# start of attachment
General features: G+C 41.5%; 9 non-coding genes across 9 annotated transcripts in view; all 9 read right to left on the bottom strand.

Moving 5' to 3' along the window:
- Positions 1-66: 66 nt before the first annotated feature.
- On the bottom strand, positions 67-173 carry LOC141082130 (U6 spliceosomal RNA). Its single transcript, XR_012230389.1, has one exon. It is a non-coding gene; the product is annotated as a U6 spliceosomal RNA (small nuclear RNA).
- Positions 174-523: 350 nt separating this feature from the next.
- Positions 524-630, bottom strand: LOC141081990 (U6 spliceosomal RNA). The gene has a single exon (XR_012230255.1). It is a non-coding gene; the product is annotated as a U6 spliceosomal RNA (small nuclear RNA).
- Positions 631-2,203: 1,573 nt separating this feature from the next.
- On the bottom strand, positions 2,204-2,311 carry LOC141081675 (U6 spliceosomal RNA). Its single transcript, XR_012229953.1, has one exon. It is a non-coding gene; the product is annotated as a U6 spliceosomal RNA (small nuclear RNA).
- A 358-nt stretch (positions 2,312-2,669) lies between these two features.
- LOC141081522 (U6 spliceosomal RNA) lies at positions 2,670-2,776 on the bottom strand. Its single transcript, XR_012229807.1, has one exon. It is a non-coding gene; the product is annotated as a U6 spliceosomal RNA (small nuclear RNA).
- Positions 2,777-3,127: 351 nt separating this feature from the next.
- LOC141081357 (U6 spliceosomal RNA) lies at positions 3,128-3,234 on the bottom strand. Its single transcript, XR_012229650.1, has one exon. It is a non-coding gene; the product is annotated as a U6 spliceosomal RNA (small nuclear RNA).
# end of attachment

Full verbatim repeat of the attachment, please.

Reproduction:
General features: G+C 41.5%; 9 non-coding genes across 9 annotated transcripts in view; all 9 read right to left on the bottom strand.

Moving 5' to 3' along the window:
- Positions 1-66: 66 nt before the first annotated feature.
- On the bottom strand, positions 67-173 carry LOC141082130 (U6 spliceosomal RNA). Its single transcript, XR_012230389.1, has one exon. It is a non-coding gene; the product is annotated as a U6 spliceosomal RNA (small nuclear RNA).
- Positions 174-523: 350 nt separating this feature from the next.
- Positions 524-630, bottom strand: LOC141081990 (U6 spliceosomal RNA). The gene has a single exon (XR_012230255.1). It is a non-coding gene; the product is annotated as a U6 spliceosomal RNA (small nuclear RNA).
- Positions 631-2,203: 1,573 nt separating this feature from the next.
- On the bottom strand, positions 2,204-2,311 carry LOC141081675 (U6 spliceosomal RNA). Its single transcript, XR_012229953.1, has one exon. It is a non-coding gene; the product is annotated as a U6 spliceosomal RNA (small nuclear RNA).
- A 358-nt stretch (positions 2,312-2,669) lies between these two features.
- LOC141081522 (U6 spliceosomal RNA) lies at positions 2,670-2,776 on the bottom strand. Its single transcript, XR_012229807.1, has one exon. It is a non-coding gene; the product is annotated as a U6 spliceosomal RNA (small nuclear RNA).
- Positions 2,777-3,127: 351 nt separating this feature from the next.
- LOC141081357 (U6 spliceosomal RNA) lies at positions 3,128-3,234 on the bottom strand. Its single transcript, XR_012229650.1, has one exon. It is a non-coding gene; the product is annotated as a U6 spliceosomal RNA (small nuclear RNA).